Academic Profile

Bio

Raghavendra Selvan (Raghav) is currently an Assistant Professor at the University of Copenhagen, with joint responsibilities at the Machine Learning Section (Dept. of Computer Science), Kiehn Lab (Department of Neuroscience) and the Data Science Laboratory. He received his PhD in Medical Image Analysis (University of Copenhagen, 2018), his MSc degree in Communication Engineering in 2015 (Chalmers University, Sweden) and his Bachelor degree in Electronics and Communication Engineering degree in 2009 (BMS Institute of Technology, India). Raghavendra Selvan was born in Bangalore, India.

His current research interests are broadly pertaining Medical Image Analysis using Quantum Tensor Networks, Bayesian Machine Learning, Resource-efficient ML, Graph-neural networks, Approximate Inference and multi-object tracking theory.

News

  • 2021-10: Paper accepted to Journal of Ecological Informatics
  • 2021-09: Started a consultancy project with FaunaPhotonics
  • 2021-07: Paper accepted to Nature Scientific Reports
  • 2021-06: AI Chemy project funded as co-applicant; UCPH funding (3.4M DKK)
  • 2021-06: Paper published in Nature Communications; Collaboration with Kiehn Lab
  • 2021-05: Two short papers accepted to be presented at MIDL-2021 [1][2]
  • 2021-04: Started as Chair of Neuroimaging Research Pipelines workgroup as part of the OHBM Sustainability and environmental action special interest group.
  • 2021-03: Paper accepted to the Journal of Machine Learning for Biomedical Imaging
  • 2021-02: Paper accepted to the Journal of Ecological Informatics with press release
  • 2021-02: Paper accepted to IPMI-2021 with an oral presentation
  • 2020-11: Carbontracker receives media attention [0] [1] [2] [3] [4]

Research Projects

(Switching to first person :)

I am actively involved in a wide range of research projects as part of my roles at the Machine Learning section and Data Science Lab of University of Copenhagen. Brief descriptions of ongoing and completed projects are listed below.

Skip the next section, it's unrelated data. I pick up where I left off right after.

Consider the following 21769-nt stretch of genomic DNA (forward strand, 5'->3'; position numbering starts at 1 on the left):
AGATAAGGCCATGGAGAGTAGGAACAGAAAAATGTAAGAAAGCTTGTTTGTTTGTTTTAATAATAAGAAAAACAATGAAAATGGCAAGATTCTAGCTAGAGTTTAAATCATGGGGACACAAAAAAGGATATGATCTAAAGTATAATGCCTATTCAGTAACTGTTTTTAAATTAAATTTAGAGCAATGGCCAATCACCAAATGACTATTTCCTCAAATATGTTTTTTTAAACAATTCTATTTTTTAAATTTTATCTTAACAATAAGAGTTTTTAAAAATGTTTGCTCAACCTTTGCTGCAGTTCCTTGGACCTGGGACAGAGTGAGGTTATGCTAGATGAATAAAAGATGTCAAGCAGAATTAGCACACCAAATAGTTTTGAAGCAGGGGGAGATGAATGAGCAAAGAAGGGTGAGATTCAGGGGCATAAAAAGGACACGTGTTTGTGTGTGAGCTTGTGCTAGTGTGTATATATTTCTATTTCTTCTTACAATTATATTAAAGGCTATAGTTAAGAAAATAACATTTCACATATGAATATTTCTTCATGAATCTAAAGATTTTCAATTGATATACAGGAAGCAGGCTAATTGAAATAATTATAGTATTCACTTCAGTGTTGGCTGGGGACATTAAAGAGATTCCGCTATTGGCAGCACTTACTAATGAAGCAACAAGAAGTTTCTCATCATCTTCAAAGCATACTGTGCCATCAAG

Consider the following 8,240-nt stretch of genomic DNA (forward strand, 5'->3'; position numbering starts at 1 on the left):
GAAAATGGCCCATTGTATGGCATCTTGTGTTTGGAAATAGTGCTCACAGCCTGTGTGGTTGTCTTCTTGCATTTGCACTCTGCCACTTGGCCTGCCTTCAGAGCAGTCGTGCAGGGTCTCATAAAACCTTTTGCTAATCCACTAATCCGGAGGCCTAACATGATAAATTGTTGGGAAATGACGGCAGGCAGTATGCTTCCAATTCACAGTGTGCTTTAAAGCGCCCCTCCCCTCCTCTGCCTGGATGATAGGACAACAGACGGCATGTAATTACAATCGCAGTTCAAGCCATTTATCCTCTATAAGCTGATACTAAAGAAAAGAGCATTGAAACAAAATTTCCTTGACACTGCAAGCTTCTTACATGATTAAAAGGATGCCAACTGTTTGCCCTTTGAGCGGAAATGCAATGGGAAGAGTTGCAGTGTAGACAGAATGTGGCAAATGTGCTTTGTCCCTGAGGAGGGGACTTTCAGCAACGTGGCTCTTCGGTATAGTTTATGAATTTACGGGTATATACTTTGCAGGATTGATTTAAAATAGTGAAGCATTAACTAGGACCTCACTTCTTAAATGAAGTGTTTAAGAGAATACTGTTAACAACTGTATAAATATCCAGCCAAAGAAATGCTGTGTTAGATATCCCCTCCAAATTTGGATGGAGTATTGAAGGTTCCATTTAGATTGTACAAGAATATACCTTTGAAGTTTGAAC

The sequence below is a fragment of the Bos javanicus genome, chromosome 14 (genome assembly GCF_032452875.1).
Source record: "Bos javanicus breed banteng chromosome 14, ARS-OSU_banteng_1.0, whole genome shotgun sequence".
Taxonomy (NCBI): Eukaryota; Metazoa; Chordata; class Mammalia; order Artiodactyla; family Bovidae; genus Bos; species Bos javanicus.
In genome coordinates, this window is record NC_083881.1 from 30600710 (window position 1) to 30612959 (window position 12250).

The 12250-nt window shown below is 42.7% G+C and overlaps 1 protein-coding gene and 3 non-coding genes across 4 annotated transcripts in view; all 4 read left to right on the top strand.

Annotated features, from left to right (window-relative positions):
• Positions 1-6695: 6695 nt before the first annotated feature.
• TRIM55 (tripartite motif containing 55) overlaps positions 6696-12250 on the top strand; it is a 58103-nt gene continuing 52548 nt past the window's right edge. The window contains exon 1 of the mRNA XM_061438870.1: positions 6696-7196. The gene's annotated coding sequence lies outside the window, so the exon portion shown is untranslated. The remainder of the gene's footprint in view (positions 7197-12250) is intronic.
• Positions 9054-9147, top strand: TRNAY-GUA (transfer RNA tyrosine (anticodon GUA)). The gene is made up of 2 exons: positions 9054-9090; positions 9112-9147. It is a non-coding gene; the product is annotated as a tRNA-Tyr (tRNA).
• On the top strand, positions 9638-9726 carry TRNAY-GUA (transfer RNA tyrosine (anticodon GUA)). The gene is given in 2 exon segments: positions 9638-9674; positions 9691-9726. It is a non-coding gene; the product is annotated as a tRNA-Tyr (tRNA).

Ongoing projects

  • Low Resource Machine Learning: Reducing the reliance on high quality labeled data and expensive hardware resources can globally democratise ML methods. Addressing one of these factors, we recently introduced tensor networks for medical image classification tasks that require less than 10% of GPU resources when compared to traditional deep learning models. We have also put out a tool – Carbontracker – to predict and track carbon footprint of developing deep learning models, in an effort to encourage research into energy-efficient models.

  • AIChemy: Generative Modelling of nanoparticles: Obtaining structures from scattering data for nanomolecules turns out to be an expensive and difficult task. This ongoing collaboration with Prof. Kirsten Jensen’s group we are explorting generating valid nanomolecular structures from x-ray scattering data using deep generative models with promising early results.

  • Locomotion analysis: In this collabortion with Kiehn Lab, my role has been to analyze videos of mice running on treadmills in order to extract speed, cadence and coordination statistics. The results from analyzing some 1000 videos have accentuated the role of specific interneurons in the spinal cord that influence locomotion.

  • Quantifying insect biodiversity: In this ongoing collaboration with FaunaPhotonics, we are attempting unsupervised clustering of insects based on optically recorded signals from field data. An initial attempt involved using a variational autoencoder that dynamically adjusts the tradeoff between reconstruction and regularisation terms.

  • Uncertainty Quantification: Medical image segmentation with well calibrated and meaningful uncertainty estimation can be more useful in clinical settings. For example, we present a probabilistic segmentation model that uses normalizing flows to improve the diversity of segmented samples.

Completed projects